When I was about 8 years old, my chiropractor discovered mild scoliosis in my back and prescribed some exercises I could do at home to correct the unnatural curvature. I remember finding these exercises time consuming and boring, and as a young child I had other plans for how I wanted to spend my afternoons. Lise Worthen-Chaudhari, a researcher at the Department of Physical Medicine and Rehabilitation at Ohio State University, attempted to solve the problem of monotonous rehabilitation by pioneering a motion-capture software that turns patients into artists.
I had the chance to go with my Professor to visit one of OSU’s medical centers and talk with Lise about her technology. Agile Arts (website is Rekovo.com) works by attaching a mouse onto the patient’s body (leg, pelvis, wrist, etc.), which is connected wirelessly to a big screen. When the patient moves this area while performing their rehabilitation exercises, a line of colored dots appears on the screen in front of them. Lise set up her computer screen and let me try it out for myself. It was fascinating how even the smallest movements could be detected by the sensor and produce a colorful response. However, it was immediately clear to me that the system did not work how I expected it to; that is, the sensor does not work linearly, nor does it sense depth. The result is that you may think you have control over where the colored line will appear, but it can fool you. Lise explained how the sensor is actually a gyroscope so it only detects arcs of movement, which explained my confusion. Actually, she said, this unpredictability of pattering works to the patient’s advantage, because if the line was predictable the patient would become bored with the exercise a lot faster. And this goes for the color too, for the color spontaneously changes as they patient continues moving. For me, this lack of control is frustrating, but Lise explained that the point is to get patients our of their heads, out of their thoughts, and to just “play.”
It’s easy to see how this kind of interaction between, patient and technology, would increase a patient’s willingness to complete healing exercises, and ultimately, get better sooner. But why choose art as the medium of distraction? Surely there are other techniques you could use, such as a reward system, to get patients to do their exercises, right? What is it about art that is so therapeutic? I only talked about this briefly with Lise, as she discussed how many patients find a sort of trance state when they look at the screen, and how different color pallets work better for certain injuries. After the visit, however, I took to Google to see if I could find any other information about the effects of art on our brains. I found a study conducted by the University of Westminster, which took a group of participants to an art gallery and then studied their brain activity immediately after. They found that the participants’ levels of cortisol (stress hormone), as well as their self-reported stress, were significantly lower after viewing the art. This shows that art can decrease stress, even at the neural level. I actually found this to be true in my body after messing around with the sensor: I felt as though I had been put in a trance, and watching the digital painting evolve and unfold made me more relaxed. Several more articles and studies came up linking art with stress reduction and art with increased creativity, but I ended up going in another direction with the research.
Another thing Lise talked to us about was the concept of brain plasticity (or neuroplasticity), and how her technology enhances the brain’s ability to do this. But what is brain plasticity and why should I care? I found a website called BrainHQ, a company which sells online brain exercises to treat a variety of conditions mostly concerning memory loss and aging. They also provide a number of resources about how the brain works and about neuroplasticity. From what I understand, plasticity refers to the brain’s ability to construct, alter, or destroy neural pathways. When we learn something, our brain forms a new neural connection, and when we forget something, or our bodies become injured, that connection is damaged. This idea is important in rehabilitation because this plasticity is what allows the healing to happen in the brain, which in turn drives the physical healing process. In another section, the site explained how online games and exercises to increase brain function are great, because unlike other treatments which involve a medication or even a surgical procedure, these activities are “less invasive.” I chuckled a little at this wording, because I think the emphasis should be on “less.” It seems to me that if they claim these brain exercises will promote neuroplasticity, that is actually one of the most invasive and intimate ways to treat your body. The word “invasive” often carries a negative connotation with it, and treatments that interfere with the body’s naturally ability to heal itself are often characterized in a negative light. However, isn’t this technology doing the same thing? And Lise’s invention, isn’t it in this category as well? I think the word “invasive” should actually be seen as a positive thing here, for these kinds of technologies are allowing for the repairment of neural pathways that lead people to better health. And in Lise’s case, she is turning her patients into artists, which is lowering their stress and building neural pathways. Technology can be pretty cool.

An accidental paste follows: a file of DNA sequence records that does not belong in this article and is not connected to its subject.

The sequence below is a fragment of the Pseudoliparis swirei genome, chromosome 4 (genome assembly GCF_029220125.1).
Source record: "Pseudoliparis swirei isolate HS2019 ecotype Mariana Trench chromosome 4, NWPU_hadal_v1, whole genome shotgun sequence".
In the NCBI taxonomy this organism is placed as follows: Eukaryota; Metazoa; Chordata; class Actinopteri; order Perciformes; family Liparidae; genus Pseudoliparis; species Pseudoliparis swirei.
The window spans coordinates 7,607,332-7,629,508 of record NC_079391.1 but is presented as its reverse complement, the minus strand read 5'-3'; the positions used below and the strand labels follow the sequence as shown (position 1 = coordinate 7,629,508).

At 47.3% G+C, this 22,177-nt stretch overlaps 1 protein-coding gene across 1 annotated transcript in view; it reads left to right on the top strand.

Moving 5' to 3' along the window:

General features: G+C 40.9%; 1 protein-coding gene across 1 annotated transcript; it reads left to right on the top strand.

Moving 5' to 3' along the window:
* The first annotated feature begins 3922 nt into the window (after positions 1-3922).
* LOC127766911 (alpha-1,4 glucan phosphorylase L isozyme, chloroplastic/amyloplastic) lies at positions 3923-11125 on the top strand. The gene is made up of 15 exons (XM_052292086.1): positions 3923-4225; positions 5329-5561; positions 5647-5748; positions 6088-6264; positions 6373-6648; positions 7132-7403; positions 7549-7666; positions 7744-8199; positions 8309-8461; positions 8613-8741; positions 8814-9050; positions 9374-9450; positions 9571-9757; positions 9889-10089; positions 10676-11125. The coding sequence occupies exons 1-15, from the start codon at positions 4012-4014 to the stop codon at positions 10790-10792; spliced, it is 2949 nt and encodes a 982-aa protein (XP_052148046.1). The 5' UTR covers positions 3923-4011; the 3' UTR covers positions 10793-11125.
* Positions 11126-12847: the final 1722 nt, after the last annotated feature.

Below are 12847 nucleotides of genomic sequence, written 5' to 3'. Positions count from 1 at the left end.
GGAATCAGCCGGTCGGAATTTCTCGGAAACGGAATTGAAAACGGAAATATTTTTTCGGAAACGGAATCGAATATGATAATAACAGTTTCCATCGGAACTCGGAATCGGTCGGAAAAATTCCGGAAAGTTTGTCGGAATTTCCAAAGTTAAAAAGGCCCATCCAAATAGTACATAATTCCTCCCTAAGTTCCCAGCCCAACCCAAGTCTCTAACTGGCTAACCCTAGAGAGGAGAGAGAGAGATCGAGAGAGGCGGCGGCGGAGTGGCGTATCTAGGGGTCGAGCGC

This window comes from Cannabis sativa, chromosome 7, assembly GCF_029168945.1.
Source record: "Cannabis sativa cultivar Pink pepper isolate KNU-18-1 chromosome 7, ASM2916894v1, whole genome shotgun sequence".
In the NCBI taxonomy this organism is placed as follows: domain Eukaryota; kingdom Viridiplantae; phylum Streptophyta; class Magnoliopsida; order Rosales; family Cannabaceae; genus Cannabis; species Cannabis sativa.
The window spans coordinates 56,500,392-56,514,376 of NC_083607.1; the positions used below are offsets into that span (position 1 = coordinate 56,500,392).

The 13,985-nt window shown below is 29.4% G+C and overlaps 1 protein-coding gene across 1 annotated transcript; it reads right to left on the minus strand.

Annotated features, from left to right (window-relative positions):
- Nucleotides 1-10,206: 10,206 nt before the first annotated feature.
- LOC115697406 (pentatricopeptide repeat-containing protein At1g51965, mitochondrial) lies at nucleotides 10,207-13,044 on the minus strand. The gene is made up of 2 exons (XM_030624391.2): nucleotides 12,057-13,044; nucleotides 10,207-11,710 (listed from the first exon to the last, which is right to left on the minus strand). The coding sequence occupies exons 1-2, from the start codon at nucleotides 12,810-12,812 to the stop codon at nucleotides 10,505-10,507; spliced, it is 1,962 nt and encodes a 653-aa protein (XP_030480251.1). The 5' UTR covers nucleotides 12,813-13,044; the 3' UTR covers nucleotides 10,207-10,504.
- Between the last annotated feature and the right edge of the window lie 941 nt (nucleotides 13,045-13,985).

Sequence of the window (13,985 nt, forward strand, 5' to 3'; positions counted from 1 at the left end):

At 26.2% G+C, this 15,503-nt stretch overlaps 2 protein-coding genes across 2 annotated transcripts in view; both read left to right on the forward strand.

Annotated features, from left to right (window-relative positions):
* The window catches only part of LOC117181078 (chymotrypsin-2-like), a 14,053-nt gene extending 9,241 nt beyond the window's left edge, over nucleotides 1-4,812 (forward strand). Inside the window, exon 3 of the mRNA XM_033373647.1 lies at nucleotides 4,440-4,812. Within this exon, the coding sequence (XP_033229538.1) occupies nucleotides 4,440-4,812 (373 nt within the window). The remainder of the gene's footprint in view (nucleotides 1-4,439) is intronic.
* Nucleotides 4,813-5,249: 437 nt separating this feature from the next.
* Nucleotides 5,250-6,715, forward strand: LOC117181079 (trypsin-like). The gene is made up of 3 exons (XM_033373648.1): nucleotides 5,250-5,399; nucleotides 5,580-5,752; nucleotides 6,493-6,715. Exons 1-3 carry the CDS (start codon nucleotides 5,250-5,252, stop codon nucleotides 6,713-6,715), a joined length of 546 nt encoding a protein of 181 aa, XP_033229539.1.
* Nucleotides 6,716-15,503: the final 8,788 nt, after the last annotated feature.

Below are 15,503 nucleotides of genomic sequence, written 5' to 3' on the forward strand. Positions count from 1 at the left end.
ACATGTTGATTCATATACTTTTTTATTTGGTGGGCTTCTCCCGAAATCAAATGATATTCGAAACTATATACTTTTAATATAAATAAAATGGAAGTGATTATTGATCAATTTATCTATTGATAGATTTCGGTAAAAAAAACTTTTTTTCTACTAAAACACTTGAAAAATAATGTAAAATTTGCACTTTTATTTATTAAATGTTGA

- Rekovo website: http://rekovo.com
- Westminster study: http://westminsterresearch.wmin.ac.uk/3472/2/Clow_&_fredhoi_2006_final.pdf
- BrainHQ: http://www.brainhq.com
- (top): https://www.osu.edu/alumni/news/ohio-state-alumni-magazine/issues/july-august-2015/the-art-of-healing.html
- (middle): http://rekovo.com/agileart/
- (bottom): http://www.highiqpro.com/iq-cognitive-health-aging/brain-plasticity-what-is-it-how-amazing-is-it